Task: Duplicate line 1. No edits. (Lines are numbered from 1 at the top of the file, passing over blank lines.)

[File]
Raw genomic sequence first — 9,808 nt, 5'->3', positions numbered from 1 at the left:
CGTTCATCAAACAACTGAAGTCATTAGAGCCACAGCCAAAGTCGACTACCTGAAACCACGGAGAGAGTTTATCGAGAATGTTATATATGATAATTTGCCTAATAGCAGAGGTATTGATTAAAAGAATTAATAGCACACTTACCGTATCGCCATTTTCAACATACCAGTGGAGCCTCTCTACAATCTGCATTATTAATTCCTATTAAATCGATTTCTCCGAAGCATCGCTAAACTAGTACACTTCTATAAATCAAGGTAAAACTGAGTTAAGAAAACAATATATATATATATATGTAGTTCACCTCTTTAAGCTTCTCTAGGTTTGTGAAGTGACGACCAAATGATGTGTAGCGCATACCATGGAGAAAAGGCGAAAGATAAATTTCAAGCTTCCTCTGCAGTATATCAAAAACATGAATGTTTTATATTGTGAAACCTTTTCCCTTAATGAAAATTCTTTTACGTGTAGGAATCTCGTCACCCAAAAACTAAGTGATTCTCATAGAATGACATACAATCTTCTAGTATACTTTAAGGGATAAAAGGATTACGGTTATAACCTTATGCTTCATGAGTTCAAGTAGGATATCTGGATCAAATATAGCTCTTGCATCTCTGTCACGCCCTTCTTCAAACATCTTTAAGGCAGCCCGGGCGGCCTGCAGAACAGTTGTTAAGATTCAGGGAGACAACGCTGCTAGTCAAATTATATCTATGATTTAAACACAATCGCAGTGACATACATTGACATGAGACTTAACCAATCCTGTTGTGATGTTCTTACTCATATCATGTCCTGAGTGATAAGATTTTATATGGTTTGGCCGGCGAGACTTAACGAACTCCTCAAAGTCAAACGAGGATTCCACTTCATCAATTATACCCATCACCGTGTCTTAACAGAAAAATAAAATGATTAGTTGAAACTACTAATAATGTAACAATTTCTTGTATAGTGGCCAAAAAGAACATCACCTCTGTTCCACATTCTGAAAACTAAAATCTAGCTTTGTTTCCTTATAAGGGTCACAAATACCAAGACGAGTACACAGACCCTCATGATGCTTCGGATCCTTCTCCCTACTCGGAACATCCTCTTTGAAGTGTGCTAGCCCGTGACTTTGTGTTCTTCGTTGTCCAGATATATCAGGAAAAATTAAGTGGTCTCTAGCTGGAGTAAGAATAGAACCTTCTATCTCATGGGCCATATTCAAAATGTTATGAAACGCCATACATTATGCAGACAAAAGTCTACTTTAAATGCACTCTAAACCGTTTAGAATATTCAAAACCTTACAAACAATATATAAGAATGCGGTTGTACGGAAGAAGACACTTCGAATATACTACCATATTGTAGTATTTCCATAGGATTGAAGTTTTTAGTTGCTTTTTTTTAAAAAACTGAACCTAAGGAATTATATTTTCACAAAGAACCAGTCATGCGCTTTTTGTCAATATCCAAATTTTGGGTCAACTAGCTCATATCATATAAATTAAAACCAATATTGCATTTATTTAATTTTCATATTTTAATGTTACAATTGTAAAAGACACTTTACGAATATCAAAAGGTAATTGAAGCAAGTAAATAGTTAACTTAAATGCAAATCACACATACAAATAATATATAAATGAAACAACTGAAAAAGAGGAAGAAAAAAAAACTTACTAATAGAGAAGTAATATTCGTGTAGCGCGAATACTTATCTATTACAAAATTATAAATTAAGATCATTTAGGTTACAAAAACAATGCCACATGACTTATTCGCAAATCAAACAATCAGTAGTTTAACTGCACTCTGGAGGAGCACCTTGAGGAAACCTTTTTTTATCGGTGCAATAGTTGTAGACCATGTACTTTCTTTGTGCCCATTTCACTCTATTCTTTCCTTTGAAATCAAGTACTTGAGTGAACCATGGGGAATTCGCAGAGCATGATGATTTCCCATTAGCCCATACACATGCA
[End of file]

Raw genomic sequence first — 9,808 nt, 5'->3', positions numbered from 1 at the left: